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Risky business

October 31, 2017

I never worked in the Large Business section of HMRC so my ignorance on the inner workings of the section is largely an exotic fruit with the bloom still upon it. However we all have a stake in making sure that the revenue authorities play fairly in treating both large and small businesses equitably and efficiently so we all have a stake in the way HMRC deals with its Large Business customers.

What is a “large” business? In HMRC’s world, it is one with either a turnover of more than £200 million, or else it is part of a large multinational group even if its UK “footprint” is relatively small.

Currently HMRC uses a process called “Business Risk Review” (BRR) to divide large businesses into sheep and goats – they are assessed as either Low Risk or Not Low Risk, with “Low Risk” being rewarded by less contact with HMRC, fewer questions, less frequent reassessment of the risk. Six criteria are used to divide the sheep from the goats:

Inherent risk

  • the size of the business
  • its complexity
  • the amount of change to which it is subject

Behaviour

  • attitude to tax avoidance
  • systems and processes
  • openness with HMRC

You can easily see that, although low risk/not low risk is a binary, it is not a pejorative binary: being “not low risk” need not be because a business is trying it on in some way, but simply because it is  E X T R E M E L Y   L A R G E  or particularly complex.

 Someone, somewhere – a politician, or else some bright spark in HMT or HMRC – is busy pondering whether this is enough and whether

A more granular risk classification will help HMRC focus resource on the highest risk businesses, and increase the behavioural influence of the BRR process within business.

Here’s the consultation: it opened on 13th September and closes at quarter to midnight on December 6th.

Here’s what I think. First of all: why? Why change at all? What policy or practical issue are they trying to solve here? Does the current classification system not work? Is it taking up too much time or resource, is someone complaining about it, is there an actual need for change? I don’t see it in the consultation document. I honestly don’t see it at all.

Secondly, let’s look at paragraph 3.2 on page 10 of the document, where there is a flow chart setting out the BRR process. Look at the final point, where HMRC asks itself whether “HMRC can trust the customer to set the agenda for interactions with them”. This seems to me fundamentally misconceived. Of course a business or an individual has a perfect right to abstain from contact or cooperation with HMRC, in exactly the same way as we all have the right to remain silent if asked questions by a police officer. If a police officer turns up on your doorstep and asks you questions you are perfectly entitled to tell them to go away or not say anything at all. If they want to question you badly enough, they are entitled to arrest you, but then you are entitled to have a lawyer present while being questioned, and to answer “no comment” to anything you are asked – and neither guilt nor innocence should be inferred from silence. Rights are only rights if they are exercisable. But it is not up to the individual to decide whether or not they will be investigated by the police, questioned or arrested – it is the police’s decision whether or who or how to investigate.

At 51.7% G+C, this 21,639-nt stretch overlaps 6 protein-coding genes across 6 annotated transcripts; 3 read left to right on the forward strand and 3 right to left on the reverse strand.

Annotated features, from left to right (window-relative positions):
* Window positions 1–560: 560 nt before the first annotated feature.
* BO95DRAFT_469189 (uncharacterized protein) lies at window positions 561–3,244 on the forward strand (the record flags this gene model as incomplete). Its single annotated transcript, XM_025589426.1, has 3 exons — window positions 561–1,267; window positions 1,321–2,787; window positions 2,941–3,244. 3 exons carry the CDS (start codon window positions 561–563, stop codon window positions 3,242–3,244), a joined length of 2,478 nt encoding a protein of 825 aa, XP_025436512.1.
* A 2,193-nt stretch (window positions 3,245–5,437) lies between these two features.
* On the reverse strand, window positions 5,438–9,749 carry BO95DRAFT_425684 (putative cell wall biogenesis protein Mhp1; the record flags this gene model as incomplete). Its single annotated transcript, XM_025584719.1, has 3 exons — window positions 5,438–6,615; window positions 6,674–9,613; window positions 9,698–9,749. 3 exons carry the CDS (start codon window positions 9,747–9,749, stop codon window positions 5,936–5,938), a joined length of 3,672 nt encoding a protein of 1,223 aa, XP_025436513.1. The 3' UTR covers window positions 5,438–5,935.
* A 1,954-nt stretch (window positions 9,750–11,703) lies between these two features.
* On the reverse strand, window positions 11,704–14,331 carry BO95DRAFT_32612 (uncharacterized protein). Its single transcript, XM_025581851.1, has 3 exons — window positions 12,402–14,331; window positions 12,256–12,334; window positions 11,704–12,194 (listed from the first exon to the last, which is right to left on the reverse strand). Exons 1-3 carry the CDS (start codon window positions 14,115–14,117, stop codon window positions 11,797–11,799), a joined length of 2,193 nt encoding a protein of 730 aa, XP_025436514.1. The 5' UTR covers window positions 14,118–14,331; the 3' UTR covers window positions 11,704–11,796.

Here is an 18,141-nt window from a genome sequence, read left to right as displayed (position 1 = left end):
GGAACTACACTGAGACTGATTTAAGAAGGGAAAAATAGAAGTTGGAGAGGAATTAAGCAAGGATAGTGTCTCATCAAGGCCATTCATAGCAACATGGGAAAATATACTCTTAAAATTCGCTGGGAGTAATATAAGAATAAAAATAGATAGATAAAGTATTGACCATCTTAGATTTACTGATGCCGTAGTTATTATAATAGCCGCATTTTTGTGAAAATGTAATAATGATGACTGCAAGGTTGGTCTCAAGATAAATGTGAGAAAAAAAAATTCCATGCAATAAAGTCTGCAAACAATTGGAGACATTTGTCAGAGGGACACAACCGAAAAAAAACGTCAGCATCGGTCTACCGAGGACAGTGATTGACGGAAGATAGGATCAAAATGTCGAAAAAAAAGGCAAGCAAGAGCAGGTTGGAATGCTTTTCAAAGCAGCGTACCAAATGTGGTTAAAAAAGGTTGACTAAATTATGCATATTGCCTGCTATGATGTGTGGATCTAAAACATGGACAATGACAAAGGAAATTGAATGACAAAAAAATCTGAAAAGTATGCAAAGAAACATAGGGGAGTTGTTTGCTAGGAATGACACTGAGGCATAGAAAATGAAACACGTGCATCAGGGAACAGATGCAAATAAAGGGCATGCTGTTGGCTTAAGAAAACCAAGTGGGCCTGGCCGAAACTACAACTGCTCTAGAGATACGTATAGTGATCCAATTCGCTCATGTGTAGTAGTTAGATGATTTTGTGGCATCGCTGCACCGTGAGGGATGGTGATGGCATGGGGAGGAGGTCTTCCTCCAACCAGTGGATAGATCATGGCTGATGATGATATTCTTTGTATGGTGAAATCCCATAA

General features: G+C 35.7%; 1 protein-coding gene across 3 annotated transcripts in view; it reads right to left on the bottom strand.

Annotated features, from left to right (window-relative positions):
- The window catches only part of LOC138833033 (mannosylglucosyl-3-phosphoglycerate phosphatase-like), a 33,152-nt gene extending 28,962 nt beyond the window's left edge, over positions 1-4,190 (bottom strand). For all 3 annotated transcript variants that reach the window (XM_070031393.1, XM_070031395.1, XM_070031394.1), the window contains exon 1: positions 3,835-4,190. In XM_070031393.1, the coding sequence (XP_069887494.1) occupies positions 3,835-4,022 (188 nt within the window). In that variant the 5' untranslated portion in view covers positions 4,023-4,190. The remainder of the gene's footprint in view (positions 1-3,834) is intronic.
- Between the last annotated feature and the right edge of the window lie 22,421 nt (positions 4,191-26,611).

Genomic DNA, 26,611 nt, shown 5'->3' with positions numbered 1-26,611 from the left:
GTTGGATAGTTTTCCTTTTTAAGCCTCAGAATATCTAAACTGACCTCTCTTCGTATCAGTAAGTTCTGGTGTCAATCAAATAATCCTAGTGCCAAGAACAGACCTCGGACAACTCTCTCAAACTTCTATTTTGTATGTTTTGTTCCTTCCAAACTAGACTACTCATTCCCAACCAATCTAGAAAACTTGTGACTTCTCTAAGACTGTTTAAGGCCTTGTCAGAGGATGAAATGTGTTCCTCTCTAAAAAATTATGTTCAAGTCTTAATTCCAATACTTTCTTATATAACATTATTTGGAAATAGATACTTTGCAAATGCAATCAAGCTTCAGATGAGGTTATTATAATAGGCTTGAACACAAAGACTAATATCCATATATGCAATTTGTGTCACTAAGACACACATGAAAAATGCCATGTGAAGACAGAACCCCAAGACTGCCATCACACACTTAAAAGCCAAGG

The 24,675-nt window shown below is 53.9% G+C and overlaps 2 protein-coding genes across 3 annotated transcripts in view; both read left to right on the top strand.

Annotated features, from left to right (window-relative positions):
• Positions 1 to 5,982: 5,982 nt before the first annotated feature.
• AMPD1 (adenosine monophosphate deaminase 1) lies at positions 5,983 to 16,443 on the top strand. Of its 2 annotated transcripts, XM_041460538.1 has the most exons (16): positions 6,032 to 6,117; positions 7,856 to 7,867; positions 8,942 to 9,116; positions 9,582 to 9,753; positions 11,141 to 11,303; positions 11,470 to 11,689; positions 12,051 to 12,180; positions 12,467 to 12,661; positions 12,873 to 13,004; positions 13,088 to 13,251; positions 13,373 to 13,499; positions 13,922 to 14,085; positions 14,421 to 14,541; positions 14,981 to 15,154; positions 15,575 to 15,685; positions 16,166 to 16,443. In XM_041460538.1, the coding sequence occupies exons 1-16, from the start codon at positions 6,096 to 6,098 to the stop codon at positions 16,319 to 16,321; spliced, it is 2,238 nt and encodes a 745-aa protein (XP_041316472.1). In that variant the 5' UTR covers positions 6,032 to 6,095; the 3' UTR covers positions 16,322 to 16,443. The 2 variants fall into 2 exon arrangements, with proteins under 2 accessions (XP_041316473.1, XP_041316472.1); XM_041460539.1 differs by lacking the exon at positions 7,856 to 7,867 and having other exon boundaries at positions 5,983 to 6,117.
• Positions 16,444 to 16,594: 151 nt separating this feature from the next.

So HMRC can offer a cooperative relationship to large businesses if they fulfil certain criteria, but it is not up to the business to “set the agenda for interactions” with HMRC and I am astonished that such a phrase has appeared in the consultation document at all. HMRC should run the show, decide what risks the taxpayer presents and how they will address them.

But if HMRC is, indeed, running the show, it is not at all clear to me how a more “granular” approach to risk assessment will be of benefit to anyone. At present the low risk/not low risk categorisation does not imply any wrongdoing on the part of the business being assessed. If they were assessed as one of “low risk, low-moderate risk, high-moderate risk, high risk and significant risk” would that not introduce new opportunity for conflict? Is “high-moderate risk” a pejorative designation? Would it be better to be “low-moderate risk”? Do the classifications depend on whether the risks are inherent or behavioural? What good does it do anyone to classify risks like this?

Again, if you were arrested, would it help to know you were considered low-moderate risk offender rather than a high-moderate one? Would it help you, would it help the police, would it help anyone?

Don’t do it, would be my response to this consultation. Or at least, if you must, explain why.

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